Diatomic Review - Screenshot 1 of 5

The first time many saw images from Diatomic one word was in their head: Geometry Wars (okay, that's two). The similarities in appearance are definitely there: closed-border shooter (attention: new term coinage alert!) and old-school wire-frame graphics. This isn't a bad thing though, with imitation being the best form of flattery and all that. Certainly history is littered with derivative games that were regarded as great in their own right; lest we forget that Geometry Wars is essentially a marriage of Tempest and Robotron: 2084. When creating a title that is similar to an established, popular game it's important to set it apart in some way; whether it's the underlying game mechanics or by adding additional features. Unfortunately the developers of Diatomic have elected to set their game apart from similar shooters by publishing it with horrifically broken controls.

Diatomic Review - Screenshot 2 of 5

Visually the game looks pretty nice. It takes place on a single screen which is conceptually like a petri dish filled with fluid and has nice water effects as your avatar and enemies move around the screen like so many microscopic organisms. The wire-frame look is also pleasing and has a slightly rough quality like you were playing it on an old colour LCD handheld. The sound isn't too brilliant, but it gets the job done and the generic easy-listening electro tracks you hear repeatedly aren't annoying, but they're not something you'd pay money for on their own.

There's a tutorial to walk you through the basics of play. You move your critter around the screen with the (STICK), which works very nicely. The next bit you need to learn is how to attack and this is where it all goes to hell. Despite the fact that Wii has a Classic Controller with two sticks and the aforementioned Geometry Wars: Galaxies made brilliant use of the pointer as a method for aiming in 360-degrees, Diatomic uses Remote gestures to whip your critter's tail at enemies. Now we don't have a problem with remote gestures per se, but there's a time and a place - to quote Dirty Harry: "a man's got to know his limitations."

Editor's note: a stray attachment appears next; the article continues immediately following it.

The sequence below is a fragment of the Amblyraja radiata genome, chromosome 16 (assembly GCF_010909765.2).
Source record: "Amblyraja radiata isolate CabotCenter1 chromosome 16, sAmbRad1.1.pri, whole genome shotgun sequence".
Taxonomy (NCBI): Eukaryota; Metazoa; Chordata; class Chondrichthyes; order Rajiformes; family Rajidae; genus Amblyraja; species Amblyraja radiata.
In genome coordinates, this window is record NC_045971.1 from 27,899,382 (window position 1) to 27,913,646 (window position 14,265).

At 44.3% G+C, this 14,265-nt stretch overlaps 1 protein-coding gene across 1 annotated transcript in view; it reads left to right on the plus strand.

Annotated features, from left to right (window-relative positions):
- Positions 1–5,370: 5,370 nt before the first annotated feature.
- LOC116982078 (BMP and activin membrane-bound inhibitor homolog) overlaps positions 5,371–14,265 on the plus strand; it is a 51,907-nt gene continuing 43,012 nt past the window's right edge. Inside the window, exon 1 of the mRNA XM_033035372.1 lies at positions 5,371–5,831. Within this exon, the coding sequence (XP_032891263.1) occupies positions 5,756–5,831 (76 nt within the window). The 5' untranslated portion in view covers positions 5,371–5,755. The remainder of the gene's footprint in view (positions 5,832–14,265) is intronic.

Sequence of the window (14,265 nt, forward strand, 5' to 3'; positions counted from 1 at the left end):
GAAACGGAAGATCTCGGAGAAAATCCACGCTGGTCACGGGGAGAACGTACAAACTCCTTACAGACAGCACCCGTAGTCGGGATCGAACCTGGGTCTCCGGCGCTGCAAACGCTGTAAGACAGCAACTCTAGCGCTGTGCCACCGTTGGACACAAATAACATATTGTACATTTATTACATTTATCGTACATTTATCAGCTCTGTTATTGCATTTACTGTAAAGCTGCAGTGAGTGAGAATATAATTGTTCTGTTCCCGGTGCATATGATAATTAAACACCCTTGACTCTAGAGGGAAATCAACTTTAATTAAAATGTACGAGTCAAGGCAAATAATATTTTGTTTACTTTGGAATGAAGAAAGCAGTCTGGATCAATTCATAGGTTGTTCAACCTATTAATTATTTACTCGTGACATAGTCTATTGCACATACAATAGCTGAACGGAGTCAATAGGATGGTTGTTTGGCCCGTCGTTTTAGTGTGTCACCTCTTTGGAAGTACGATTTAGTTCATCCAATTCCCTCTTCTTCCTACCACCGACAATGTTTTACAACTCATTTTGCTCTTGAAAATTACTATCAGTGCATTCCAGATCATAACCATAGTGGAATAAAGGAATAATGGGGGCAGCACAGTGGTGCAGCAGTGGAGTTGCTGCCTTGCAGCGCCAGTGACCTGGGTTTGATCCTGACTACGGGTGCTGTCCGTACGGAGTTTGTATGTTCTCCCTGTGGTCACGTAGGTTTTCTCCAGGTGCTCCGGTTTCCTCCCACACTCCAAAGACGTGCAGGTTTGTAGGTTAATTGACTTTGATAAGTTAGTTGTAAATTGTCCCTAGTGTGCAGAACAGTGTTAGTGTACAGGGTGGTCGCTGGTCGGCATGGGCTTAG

Diatomic Review - Screenshot 3 of 5

You can pull off remote gestures vertically and horizontally almost 100 percent of the time; attempting to recognise separate up/down and left/right gestures is asking more and needs a lot more finesse, but Diatomic is asking for 8-way joystick movement and it's just not going to happen. You don't need to go to beta to know that, because the Wii's been on the market for three years now and there's no one making games trying to detect diagonal movement in a Wii game using Remote swipes - well, except Grendel Games.

If you wanted to be so ambitious you'd think that there would be some kind of motion calibration settings or MotionPlus support, but there isn't. There are two primary methods of attack: you can whip your tail at enemies or hold (A) to form a shield for collecting enemy shots which you can then fling back with - wait for it - the same remote gestures used for whipping your tail.

To say we were able to hit the target half the time would be generous. You do occasionally get lucky and there seems to be some slight guidance given to your shots, but if it takes several minutes to complete a single tutorial section because you cannot hit a slow-moving target by flinging back their bullets, then something is very wrong. Of course it would help if the tutorial wasn't interrupting every 30 seconds to tell you what you're supposed to be doing. If we were suffering that kind of short-term memory loss we would have forgotten why we were playing the game and switched it off!